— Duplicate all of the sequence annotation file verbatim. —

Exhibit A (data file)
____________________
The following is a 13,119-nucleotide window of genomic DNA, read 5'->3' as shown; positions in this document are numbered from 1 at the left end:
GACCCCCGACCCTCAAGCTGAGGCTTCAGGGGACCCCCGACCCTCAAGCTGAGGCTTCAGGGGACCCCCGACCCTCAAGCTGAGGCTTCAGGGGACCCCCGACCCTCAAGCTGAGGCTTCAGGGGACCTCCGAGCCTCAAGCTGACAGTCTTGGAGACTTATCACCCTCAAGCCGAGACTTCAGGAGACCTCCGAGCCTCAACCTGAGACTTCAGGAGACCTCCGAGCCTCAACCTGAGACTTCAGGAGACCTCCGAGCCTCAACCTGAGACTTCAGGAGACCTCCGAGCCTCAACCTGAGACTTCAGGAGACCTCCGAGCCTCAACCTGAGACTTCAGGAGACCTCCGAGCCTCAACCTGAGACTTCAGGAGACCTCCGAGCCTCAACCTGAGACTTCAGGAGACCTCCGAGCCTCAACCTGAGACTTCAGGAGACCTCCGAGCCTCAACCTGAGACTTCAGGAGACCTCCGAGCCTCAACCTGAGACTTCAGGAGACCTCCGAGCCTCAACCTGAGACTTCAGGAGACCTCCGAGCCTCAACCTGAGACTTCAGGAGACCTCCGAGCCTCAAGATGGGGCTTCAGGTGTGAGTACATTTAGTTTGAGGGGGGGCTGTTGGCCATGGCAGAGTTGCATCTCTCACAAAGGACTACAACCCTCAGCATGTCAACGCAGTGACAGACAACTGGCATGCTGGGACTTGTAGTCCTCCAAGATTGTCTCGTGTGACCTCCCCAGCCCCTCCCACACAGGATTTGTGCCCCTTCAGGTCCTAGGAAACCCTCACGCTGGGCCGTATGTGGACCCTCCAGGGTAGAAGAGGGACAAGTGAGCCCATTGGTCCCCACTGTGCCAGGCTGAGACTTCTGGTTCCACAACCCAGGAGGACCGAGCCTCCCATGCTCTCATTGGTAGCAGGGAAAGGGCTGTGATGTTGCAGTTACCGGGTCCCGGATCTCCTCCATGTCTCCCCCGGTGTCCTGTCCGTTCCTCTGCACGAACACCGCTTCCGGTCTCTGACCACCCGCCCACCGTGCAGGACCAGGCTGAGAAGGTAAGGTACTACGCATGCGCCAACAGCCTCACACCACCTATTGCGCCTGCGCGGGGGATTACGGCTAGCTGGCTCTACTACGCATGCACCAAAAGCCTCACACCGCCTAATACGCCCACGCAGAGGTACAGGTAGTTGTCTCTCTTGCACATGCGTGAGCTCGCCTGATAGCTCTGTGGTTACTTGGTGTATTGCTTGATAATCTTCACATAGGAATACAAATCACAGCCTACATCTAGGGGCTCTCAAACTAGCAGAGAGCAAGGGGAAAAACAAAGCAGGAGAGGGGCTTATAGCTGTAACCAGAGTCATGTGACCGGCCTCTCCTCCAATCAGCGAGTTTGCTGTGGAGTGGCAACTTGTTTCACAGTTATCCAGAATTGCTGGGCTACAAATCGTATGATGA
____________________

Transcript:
The following is a 13,119-nucleotide window of genomic DNA, read 5'->3' as shown; positions in this document are numbered from 1 at the left end:
GACCCCCGACCCTCAAGCTGAGGCTTCAGGGGACCCCCGACCCTCAAGCTGAGGCTTCAGGGGACCCCCGACCCTCAAGCTGAGGCTTCAGGGGACCCCCGACCCTCAAGCTGAGGCTTCAGGGGACCTCCGAGCCTCAAGCTGACAGTCTTGGAGACTTATCACCCTCAAGCCGAGACTTCAGGAGACCTCCGAGCCTCAACCTGAGACTTCAGGAGACCTCCGAGCCTCAACCTGAGACTTCAGGAGACCTCCGAGCCTCAACCTGAGACTTCAGGAGACCTCCGAGCCTCAACCTGAGACTTCAGGAGACCTCCGAGCCTCAACCTGAGACTTCAGGAGACCTCCGAGCCTCAACCTGAGACTTCAGGAGACCTCCGAGCCTCAACCTGAGACTTCAGGAGACCTCCGAGCCTCAACCTGAGACTTCAGGAGACCTCCGAGCCTCAACCTGAGACTTCAGGAGACCTCCGAGCCTCAACCTGAGACTTCAGGAGACCTCCGAGCCTCAACCTGAGACTTCAGGAGACCTCCGAGCCTCAACCTGAGACTTCAGGAGACCTCCGAGCCTCAAGATGGGGCTTCAGGTGTGAGTACATTTAGTTTGAGGGGGGGCTGTTGGCCATGGCAGAGTTGCATCTCTCACAAAGGACTACAACCCTCAGCATGTCAACGCAGTGACAGACAACTGGCATGCTGGGACTTGTAGTCCTCCAAGATTGTCTCGTGTGACCTCCCCAGCCCCTCCCACACAGGATTTGTGCCCCTTCAGGTCCTAGGAAACCCTCACGCTGGGCCGTATGTGGACCCTCCAGGGTAGAAGAGGGACAAGTGAGCCCATTGGTCCCCACTGTGCCAGGCTGAGACTTCTGGTTCCACAACCCAGGAGGACCGAGCCTCCCATGCTCTCATTGGTAGCAGGGAAAGGGCTGTGATGTTGCAGTTACCGGGTCCCGGATCTCCTCCATGTCTCCCCCGGTGTCCTGTCCGTTCCTCTGCACGAACACCGCTTCCGGTCTCTGACCACCCGCCCACCGTGCAGGACCAGGCTGAGAAGGTAAGGTACTACGCATGCGCCAACAGCCTCACACCACCTATTGCGCCTGCGCGGGGGATTACGGCTAGCTGGCTCTACTACGCATGCACCAAAAGCCTCACACCGCCTAATACGCCCACGCAGAGGTACAGGTAGTTGTCTCTCTTGCACATGCGTGAGCTCGCCTGATAGCTCTGTGGTTACTTGGTGTATTGCTTGATAATCTTCACATAGGAATACAAATCACAGCCTACATCTAGGGGCTCTCAAACTAGCAGAGAGCAAGGGGAAAAACAAAGCAGGAGAGGGGCTTATAGCTGTAACCAGAGTCATGTGACCGGCCTCTCCTCCAATCAGCGAGTTTGCTGTGGAGTGGCAACTTGTTTCACAGTTATCCAGAATTGCTGGGCTACAAATCGTATGATGA